Coral That Beats Global Warming

Coral reefs in the Red Sea’s Gulf of Aqaba can resist rising water temperatures. If they survive local pollution, these corals may one day be used to re-seed parts of the world where reefs are dying. The scientists urge governments to protect the Gulf of Aqaba ReefsCoral reefs are dying on a massive scale around the world, and global warming is driving this extinction. The planet’s largest reef, Australia’s Great Barrier Reef, is currently experiencing enormous coral bleaching for the second year in a row, while last year left only a third of its 2300-km ecosystem unbleached. The demise of coral reefs heralds the loss of some of the planet’s most diverse ecosystems. Scientists have shown that corals in the Gulf of Aqaba in the Northern Red Sea are particularly resistant to the effects of global warming and ocean acidification. The implications are important, as the Gulf of Aqaba is a unique coral refuge. The corals may provide the key to understanding the biological mechanism that leads to thermal resistance, or the weakness that underlies massive bleaching. There is also the hope that the Gulf of Aqaba Reefs could be used to re-seed deteriorated reefs in the Red Sea and perhaps even around the world.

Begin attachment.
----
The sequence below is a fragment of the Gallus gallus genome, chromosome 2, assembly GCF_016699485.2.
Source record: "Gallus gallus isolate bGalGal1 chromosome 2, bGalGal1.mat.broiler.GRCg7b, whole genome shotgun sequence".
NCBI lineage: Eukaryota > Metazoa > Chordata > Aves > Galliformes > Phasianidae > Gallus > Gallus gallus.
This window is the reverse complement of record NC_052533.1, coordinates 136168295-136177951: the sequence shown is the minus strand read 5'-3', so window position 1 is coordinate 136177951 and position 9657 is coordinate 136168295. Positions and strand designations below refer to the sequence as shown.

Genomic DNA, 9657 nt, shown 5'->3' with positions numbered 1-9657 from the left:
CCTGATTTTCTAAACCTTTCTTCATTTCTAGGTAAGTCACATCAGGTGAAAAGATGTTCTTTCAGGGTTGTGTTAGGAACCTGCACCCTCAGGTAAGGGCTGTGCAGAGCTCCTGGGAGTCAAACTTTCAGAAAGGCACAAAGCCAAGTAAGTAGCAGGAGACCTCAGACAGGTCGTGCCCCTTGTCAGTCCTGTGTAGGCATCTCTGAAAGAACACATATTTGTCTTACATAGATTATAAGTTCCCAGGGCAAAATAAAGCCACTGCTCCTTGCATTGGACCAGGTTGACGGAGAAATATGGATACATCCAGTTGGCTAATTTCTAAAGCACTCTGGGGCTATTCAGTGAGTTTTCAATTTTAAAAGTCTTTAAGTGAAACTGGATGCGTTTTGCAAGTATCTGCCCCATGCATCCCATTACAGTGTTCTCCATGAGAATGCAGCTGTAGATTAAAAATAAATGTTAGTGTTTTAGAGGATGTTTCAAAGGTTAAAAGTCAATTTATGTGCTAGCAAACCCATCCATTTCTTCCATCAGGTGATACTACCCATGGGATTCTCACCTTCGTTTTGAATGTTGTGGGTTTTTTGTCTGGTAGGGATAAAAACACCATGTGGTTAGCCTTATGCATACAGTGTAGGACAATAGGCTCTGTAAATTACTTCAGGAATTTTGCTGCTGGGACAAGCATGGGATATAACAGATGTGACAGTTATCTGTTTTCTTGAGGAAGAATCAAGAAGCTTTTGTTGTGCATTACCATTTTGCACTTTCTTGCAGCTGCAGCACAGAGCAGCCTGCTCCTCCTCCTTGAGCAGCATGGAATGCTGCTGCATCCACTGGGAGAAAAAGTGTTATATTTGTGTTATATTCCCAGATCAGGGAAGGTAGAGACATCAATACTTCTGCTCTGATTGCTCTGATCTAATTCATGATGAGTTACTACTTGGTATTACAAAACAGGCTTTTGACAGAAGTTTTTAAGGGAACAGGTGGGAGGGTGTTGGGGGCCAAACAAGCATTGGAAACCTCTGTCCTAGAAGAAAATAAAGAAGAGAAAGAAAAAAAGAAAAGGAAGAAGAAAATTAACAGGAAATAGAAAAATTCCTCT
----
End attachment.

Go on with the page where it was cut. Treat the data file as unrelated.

Scientists at EPFL (Ecole polytechnique fédérale de Lausanne) and UNIL (Université de Lausanne) in Switzerland, and Bar Ilan University and the InterUniversity Institute of Marine Sciences in Israel, performed the very first detailed physiological assessment of corals taken from the Gulf of Aqaba after exposure to stressful conditions over a six-week period. They found that the corals did not bleach.

CLICK ON THE IMAGE TO ENJOY THE VIDEO

Under these conditions,  most corals around the world would probably bleach and have a high degree of mortality,” says EPFL scientist Thomas Krueger. “Most of the variables that we measured actually improved, suggesting that these corals are living under suboptimal temperatures right now and might be better prepared for future ocean warming.”

The results are published today in the journal Royal Society Open Science.

Source: https://actu.epfl.ch/

Comments are closed.